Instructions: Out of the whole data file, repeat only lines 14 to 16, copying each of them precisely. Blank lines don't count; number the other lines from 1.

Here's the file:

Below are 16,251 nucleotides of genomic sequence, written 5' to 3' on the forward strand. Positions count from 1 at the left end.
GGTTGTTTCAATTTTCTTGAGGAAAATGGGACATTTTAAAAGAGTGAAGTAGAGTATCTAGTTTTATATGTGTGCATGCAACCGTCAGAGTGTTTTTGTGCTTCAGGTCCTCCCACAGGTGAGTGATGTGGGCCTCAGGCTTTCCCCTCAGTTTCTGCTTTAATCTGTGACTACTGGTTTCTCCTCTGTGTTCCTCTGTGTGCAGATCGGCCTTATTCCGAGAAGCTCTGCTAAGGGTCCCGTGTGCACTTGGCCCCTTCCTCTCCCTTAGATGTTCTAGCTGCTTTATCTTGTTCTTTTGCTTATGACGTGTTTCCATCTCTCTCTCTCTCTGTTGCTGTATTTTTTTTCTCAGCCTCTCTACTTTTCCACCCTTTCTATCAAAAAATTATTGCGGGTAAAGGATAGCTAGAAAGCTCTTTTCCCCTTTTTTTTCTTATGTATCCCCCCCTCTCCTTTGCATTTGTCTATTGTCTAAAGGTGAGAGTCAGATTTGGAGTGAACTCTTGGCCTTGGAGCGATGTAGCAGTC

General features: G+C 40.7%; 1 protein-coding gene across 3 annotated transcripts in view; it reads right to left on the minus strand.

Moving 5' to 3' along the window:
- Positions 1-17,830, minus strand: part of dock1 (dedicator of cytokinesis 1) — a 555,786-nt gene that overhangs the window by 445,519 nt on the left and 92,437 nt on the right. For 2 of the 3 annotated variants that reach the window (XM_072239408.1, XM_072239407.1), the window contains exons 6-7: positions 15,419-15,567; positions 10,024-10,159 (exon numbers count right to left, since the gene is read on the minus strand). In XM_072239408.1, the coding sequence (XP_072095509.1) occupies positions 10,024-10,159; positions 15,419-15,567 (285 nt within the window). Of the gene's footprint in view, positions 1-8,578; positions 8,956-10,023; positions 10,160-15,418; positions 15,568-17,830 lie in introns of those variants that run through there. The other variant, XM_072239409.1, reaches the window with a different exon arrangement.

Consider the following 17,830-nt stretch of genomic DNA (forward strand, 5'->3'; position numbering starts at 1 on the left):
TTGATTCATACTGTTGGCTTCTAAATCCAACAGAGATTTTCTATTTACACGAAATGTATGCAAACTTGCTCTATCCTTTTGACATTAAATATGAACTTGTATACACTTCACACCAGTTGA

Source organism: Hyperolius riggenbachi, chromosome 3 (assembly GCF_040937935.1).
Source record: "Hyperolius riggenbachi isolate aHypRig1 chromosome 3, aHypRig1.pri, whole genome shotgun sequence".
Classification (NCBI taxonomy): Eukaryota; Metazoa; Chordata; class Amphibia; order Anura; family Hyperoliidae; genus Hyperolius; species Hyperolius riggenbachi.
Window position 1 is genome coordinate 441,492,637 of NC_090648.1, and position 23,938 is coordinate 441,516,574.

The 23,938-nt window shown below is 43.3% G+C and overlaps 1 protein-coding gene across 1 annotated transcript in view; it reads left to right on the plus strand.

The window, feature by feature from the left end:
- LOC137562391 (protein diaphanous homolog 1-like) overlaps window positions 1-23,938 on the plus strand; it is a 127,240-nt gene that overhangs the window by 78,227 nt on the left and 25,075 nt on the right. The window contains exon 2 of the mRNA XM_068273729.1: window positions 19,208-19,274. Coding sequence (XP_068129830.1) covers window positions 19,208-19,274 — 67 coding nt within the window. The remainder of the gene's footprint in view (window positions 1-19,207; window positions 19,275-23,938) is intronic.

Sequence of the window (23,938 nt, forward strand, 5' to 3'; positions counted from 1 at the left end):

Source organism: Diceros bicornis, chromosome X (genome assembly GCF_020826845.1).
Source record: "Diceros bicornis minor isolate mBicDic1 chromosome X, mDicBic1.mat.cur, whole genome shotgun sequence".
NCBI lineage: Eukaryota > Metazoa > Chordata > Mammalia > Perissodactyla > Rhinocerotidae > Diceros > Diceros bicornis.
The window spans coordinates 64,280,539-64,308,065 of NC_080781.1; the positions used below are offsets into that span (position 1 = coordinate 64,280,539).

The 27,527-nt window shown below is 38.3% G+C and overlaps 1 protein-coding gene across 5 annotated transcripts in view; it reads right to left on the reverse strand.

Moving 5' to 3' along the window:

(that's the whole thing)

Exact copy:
- LOC137562391 (protein diaphanous homolog 1-like) overlaps window positions 1-23,938 on the plus strand; it is a 127,240-nt gene that overhangs the window by 78,227 nt on the left and 25,075 nt on the right. The window contains exon 2 of the mRNA XM_068273729.1: window positions 19,208-19,274. Coding sequence (XP_068129830.1) covers window positions 19,208-19,274 — 67 coding nt within the window. The remainder of the gene's footprint in view (window positions 1-19,207; window positions 19,275-23,938) is intronic.

Sequence of the window (23,938 nt, forward strand, 5' to 3'; positions counted from 1 at the left end):

Source organism: Diceros bicornis, chromosome X (genome assembly GCF_020826845.1).